We all know that US consumers spent much more on jewelry in 2021. But who exactly drove jewelry sales and by how much? The surprising findings show major shifts in jewelry expenditure in the post-COVID lockdown period.
The age group that spent the most on fine jewelry and watches were the 55–64-year-olds
Pent-up demand is the phrase that probably best describes the force behind this leap in diamond sales, especially in the US. Delayed weddings and proposals, essentially bridal, were important drivers.
The age group with the largest increase in demand was surprisingly under 25 years old. According to the latest available Bureau of Labor Statistics’ Consumer Expenditure Survey (CES), these young adults nearly quadrupled their spend on jewelry in 2021.
The two most surprising findings had to do with race and population. For the first time, Americans that identify as Asians, and those residing outside urban areas were top spenders on jewelry in 2021. These three demographics drove jewelry demand across the US.
US households spent a third more than during COVID
With US jewelry demand leaping to historic levels in 2021, average household expenditure on self-purchased jewelry (as opposed to gifts) rose 44% to a record $647.
This may seem a low figure at first, but keep in mind that not all households had weddings, and many may have not purchased any jewelry at all. But with 133.6 million households, this average amount adds up.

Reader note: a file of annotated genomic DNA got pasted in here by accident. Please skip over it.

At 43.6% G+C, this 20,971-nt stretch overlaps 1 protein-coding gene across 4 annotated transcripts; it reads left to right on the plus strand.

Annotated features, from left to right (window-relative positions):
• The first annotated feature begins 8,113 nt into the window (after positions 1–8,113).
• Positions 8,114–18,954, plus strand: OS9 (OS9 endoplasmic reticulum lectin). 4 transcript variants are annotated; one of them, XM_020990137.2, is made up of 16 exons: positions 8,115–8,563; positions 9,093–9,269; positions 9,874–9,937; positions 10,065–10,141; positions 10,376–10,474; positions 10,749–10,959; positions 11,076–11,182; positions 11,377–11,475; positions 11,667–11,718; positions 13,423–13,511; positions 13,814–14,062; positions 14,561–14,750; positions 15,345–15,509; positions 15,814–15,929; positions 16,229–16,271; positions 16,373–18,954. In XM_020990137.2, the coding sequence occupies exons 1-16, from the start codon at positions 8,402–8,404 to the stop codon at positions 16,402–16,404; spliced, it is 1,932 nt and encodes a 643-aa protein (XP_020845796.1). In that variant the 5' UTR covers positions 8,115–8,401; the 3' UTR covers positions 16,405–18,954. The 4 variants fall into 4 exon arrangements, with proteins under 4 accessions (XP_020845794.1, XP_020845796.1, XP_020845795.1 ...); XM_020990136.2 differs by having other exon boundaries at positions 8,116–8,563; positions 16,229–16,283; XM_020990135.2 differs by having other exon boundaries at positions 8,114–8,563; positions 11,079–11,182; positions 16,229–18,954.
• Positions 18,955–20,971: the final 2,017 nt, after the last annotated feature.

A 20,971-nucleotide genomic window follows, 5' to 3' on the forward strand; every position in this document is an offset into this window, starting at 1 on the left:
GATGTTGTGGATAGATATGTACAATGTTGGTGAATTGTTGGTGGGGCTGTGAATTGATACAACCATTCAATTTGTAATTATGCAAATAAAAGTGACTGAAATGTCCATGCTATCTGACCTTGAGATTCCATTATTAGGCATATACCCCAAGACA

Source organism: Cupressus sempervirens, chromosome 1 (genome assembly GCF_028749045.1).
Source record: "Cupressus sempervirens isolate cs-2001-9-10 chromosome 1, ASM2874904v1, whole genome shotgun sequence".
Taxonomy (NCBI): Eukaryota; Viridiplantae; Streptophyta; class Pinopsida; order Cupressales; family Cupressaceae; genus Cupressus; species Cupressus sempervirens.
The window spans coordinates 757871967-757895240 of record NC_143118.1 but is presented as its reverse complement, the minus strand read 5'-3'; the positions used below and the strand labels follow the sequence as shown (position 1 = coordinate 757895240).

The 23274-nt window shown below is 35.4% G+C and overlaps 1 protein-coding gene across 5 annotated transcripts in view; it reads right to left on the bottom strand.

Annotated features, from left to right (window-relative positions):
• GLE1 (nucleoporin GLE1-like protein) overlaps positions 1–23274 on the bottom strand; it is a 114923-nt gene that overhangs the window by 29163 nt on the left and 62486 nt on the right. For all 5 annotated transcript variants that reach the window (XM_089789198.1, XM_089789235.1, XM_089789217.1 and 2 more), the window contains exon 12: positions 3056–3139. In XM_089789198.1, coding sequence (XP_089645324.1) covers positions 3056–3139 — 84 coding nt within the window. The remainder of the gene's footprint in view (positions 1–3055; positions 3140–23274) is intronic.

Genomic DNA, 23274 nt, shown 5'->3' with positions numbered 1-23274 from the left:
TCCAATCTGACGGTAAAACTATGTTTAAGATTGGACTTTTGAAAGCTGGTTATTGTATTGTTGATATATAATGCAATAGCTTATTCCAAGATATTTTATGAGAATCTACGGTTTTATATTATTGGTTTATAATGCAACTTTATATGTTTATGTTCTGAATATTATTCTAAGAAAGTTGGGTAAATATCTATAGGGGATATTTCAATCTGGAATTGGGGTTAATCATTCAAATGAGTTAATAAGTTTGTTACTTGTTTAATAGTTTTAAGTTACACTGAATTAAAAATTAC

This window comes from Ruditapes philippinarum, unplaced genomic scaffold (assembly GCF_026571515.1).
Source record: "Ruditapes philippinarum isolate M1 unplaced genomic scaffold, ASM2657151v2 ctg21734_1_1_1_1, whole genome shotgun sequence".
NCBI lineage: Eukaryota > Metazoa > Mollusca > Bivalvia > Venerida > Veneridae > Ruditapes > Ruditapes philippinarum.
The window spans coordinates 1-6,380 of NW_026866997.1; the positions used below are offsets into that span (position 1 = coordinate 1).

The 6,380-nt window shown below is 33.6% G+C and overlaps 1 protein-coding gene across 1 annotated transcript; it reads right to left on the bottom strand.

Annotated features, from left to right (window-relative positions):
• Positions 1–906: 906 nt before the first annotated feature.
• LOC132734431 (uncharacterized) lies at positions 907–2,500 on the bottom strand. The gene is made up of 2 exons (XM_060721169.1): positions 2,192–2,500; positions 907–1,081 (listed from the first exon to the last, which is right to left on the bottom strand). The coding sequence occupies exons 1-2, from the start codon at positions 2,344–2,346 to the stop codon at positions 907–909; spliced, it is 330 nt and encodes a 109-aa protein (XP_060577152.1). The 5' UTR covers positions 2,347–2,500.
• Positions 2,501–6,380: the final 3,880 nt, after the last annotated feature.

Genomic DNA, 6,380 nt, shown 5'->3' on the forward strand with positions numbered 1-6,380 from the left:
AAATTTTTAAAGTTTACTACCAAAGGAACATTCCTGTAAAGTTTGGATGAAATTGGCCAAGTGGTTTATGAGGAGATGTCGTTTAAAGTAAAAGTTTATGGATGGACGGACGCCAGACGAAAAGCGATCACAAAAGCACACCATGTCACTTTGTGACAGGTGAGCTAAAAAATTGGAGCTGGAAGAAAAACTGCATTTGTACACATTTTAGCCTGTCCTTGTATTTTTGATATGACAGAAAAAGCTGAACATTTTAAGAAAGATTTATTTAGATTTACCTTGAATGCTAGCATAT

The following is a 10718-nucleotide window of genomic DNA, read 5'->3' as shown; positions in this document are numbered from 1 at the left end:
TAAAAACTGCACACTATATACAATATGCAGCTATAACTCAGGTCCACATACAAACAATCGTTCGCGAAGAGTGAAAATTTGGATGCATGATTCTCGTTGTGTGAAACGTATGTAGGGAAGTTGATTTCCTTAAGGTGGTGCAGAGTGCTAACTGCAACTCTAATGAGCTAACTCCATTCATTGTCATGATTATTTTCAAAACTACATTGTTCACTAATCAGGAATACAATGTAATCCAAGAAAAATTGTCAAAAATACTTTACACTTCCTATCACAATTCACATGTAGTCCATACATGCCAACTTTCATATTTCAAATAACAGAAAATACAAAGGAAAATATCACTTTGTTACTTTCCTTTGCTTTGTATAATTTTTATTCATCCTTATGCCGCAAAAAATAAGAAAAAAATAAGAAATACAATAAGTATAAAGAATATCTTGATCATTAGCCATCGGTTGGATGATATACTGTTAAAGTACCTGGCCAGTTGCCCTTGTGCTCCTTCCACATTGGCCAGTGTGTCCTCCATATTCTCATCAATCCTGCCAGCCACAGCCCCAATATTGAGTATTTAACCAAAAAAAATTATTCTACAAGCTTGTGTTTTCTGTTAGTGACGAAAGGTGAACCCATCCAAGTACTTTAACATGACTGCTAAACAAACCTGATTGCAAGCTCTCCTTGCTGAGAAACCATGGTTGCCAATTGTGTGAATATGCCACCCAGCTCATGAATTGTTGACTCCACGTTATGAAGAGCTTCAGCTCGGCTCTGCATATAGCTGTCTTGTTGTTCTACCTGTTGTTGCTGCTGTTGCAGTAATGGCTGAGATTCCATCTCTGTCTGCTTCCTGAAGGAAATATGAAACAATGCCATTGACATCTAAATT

Each adult spent on average $359.41 on jewelry in 2021. Again, this is a historic level of personal expense on jewelry.
From a jewelry market analytics perspective, these are interesting figures, but not very surprising. By diving deeper into the figures, we can learn much more about the jewelry market dynamics and try to understand how they impact both jewelry retail trends and the jewelry industry at large.
This is who bought jewelry in 2021 and so deeply shaped US jewelry market trends.
Jewelry demand by age group tells the post-COVID story
For years, the leading spenders by age group were either those aged 45–54 or the 55–64-year-olds. Both groups are around the peak of their earning power and tend to possess an appetite for finer jewelry.
In 2020, it was the 45–54 age group that spent the most on jewelry. The following year, this shifted to the 55-64 age group, who spent on average $1,343 per household on jewelry in 2021 – an increase of 213% year over year.
But that was not the largest jump in spending on jewelry in 2021. This jump belonged to Gen-Z. The under 25-year-old age group burst out of lockdowns with a voracious appetite for life. Among spending on streaming services and accessories, they also revealed a growing interest in jewelry.
Gen-Z’s jewelry demand leaped 270% year over year. It is possible, this was because it began with a very low base. In 2020, the under 25-year-olds had the lowest spend on jewelry.
Asians are the top jewelry expenditure demographic by race
The CES has a very broad race grouping, with only three categories: Black or African-American, Asian, and White and all other races.
All other races include, in their words, “Native Hawaiian or other Pacific Islanders, American Indian or Alaska Native, and approximately 2 percent reporting more than one race.”
Among these three groups, Whites and others have up to now been the biggest spenders on jewelry. The shift to Asians came as this group tripled (up 199%) their average expenditure on jewelry to $1,312 per household.
Whites and other households increased their average spend on jewelry by a third. Blacks or African-Americans decreased their spending 15% in 2021.